Jesse, a pansexual 45-year-old makeup artist from Los Angeles, said she joined Grindr in fall 2020 because she “had a light bulb moment,” she said. “At the time, I was complaining to my gay (male) bestie about [being] tired of guys on dating apps not being into butt stuff…He half-jokingly said ‘get on Grindr.’” She told me she loves men who present as feminine: “For as long as I can remember, even as a little virginal preteen, I was swooning over men in makeup,” she said. Her pursuit of femme men has led her to “develop a love for all ass-related activity (as the top) and the easiest way to access that is via gay bars and Grindr.” She found some men who were into ass play on Grindr, though she said her experiences haven’t been great.

One included an awkward moment involving a double-sided strap-on. “You need Kegels of steel to keep that thing in and I thought mine were strong enough but they were definitely NOT,” she told me. “These guys want you to have well developed thrusting skills.”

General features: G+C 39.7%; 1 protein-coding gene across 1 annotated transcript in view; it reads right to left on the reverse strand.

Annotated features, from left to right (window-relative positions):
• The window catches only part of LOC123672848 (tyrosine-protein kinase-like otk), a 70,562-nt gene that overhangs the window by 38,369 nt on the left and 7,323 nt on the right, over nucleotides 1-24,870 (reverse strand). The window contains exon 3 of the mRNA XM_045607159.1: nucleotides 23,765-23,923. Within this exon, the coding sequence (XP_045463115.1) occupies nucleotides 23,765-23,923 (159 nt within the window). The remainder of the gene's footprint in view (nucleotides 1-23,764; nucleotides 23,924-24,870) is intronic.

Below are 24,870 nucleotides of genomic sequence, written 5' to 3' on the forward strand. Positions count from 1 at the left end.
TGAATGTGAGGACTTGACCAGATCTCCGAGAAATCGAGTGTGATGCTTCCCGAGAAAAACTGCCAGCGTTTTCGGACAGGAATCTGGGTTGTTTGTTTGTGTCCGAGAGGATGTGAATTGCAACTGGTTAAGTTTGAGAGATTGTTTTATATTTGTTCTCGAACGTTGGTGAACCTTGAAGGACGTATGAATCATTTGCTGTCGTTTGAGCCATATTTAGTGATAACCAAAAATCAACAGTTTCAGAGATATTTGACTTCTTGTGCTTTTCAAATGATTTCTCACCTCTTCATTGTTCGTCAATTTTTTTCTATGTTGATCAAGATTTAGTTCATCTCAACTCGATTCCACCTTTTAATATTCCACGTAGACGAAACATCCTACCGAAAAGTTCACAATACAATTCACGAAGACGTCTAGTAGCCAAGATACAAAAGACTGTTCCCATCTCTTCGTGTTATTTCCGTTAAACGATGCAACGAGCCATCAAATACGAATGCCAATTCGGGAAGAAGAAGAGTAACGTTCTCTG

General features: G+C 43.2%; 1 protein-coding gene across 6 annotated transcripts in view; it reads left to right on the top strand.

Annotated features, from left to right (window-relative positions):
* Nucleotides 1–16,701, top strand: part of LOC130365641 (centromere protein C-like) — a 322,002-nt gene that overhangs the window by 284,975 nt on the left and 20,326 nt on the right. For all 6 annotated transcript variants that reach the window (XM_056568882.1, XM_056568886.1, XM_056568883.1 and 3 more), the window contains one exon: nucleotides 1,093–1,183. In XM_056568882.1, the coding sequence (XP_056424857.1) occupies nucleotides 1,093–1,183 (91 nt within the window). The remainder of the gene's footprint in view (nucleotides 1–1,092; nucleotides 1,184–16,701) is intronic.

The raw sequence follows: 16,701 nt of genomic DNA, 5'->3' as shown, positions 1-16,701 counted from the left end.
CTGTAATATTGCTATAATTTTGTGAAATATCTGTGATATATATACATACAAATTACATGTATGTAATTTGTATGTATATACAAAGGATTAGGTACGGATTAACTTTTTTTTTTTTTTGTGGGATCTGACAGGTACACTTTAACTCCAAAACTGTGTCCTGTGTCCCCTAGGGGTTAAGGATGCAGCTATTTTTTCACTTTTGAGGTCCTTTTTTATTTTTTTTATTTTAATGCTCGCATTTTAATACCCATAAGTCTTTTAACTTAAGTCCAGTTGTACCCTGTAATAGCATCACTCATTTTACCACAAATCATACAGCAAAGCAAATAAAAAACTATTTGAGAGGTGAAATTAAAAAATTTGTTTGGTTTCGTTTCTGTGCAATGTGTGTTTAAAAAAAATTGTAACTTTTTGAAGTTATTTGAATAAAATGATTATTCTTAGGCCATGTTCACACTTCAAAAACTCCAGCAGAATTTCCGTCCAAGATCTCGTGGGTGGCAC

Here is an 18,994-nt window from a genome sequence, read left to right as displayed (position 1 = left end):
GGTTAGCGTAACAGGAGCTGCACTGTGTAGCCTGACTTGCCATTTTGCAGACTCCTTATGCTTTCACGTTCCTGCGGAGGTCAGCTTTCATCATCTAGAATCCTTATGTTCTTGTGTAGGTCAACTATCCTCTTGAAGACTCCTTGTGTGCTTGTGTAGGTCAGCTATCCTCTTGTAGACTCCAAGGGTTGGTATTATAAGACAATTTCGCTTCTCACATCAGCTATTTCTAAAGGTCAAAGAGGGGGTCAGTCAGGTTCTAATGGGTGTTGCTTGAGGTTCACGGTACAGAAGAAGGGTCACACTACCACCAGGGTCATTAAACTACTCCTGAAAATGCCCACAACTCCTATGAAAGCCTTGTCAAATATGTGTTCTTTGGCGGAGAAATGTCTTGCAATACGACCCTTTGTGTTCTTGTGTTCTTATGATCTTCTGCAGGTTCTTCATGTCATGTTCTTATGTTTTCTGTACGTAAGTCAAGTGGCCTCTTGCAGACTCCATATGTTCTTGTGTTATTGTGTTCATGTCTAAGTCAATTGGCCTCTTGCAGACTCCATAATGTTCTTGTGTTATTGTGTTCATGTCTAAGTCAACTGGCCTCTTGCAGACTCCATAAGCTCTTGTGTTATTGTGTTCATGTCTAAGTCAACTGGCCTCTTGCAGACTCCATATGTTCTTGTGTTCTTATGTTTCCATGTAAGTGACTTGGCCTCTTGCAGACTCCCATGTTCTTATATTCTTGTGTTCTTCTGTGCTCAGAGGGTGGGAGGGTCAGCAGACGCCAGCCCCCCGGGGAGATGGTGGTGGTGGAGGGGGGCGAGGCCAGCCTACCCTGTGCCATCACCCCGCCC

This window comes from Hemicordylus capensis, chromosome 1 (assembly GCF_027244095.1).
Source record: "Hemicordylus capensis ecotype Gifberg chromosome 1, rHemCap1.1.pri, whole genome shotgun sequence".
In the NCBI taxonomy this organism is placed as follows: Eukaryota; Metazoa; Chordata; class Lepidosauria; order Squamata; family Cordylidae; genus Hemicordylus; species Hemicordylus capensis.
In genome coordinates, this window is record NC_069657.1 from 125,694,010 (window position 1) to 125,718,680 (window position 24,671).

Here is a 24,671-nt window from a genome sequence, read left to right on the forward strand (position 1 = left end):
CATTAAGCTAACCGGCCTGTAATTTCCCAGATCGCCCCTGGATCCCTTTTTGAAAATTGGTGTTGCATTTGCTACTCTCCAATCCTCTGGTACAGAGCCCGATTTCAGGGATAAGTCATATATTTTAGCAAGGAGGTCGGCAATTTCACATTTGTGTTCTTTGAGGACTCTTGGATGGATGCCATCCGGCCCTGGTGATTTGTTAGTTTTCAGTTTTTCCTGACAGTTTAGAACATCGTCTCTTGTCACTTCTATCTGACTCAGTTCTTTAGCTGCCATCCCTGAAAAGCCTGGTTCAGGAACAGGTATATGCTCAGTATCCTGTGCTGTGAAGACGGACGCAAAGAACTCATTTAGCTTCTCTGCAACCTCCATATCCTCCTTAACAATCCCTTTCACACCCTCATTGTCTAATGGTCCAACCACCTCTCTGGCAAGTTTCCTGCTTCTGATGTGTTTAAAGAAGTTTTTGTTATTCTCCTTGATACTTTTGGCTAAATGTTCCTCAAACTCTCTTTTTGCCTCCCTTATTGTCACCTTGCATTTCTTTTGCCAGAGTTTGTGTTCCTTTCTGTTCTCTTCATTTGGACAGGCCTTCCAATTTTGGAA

Jennifer Vencill, a psychologist at the Mayo Clinic who specializes in working with LGBTQ+ clients, said that according to her research, women seek out bisexual men because they are looking for an alternative to the traditional masculinity exhibited by some straight men. “Women who are attracted to bisexual men consistently say these are men that have kind of shed toxic masculinity by identifying as bisexual or pansexual,” she said. “[Bisexual men] have at least maybe done some interrogation of their own biases around rigid sex and gender roles, so it doesn't surprise me that we're starting to see more women lean towards dating bisexual men,” she added.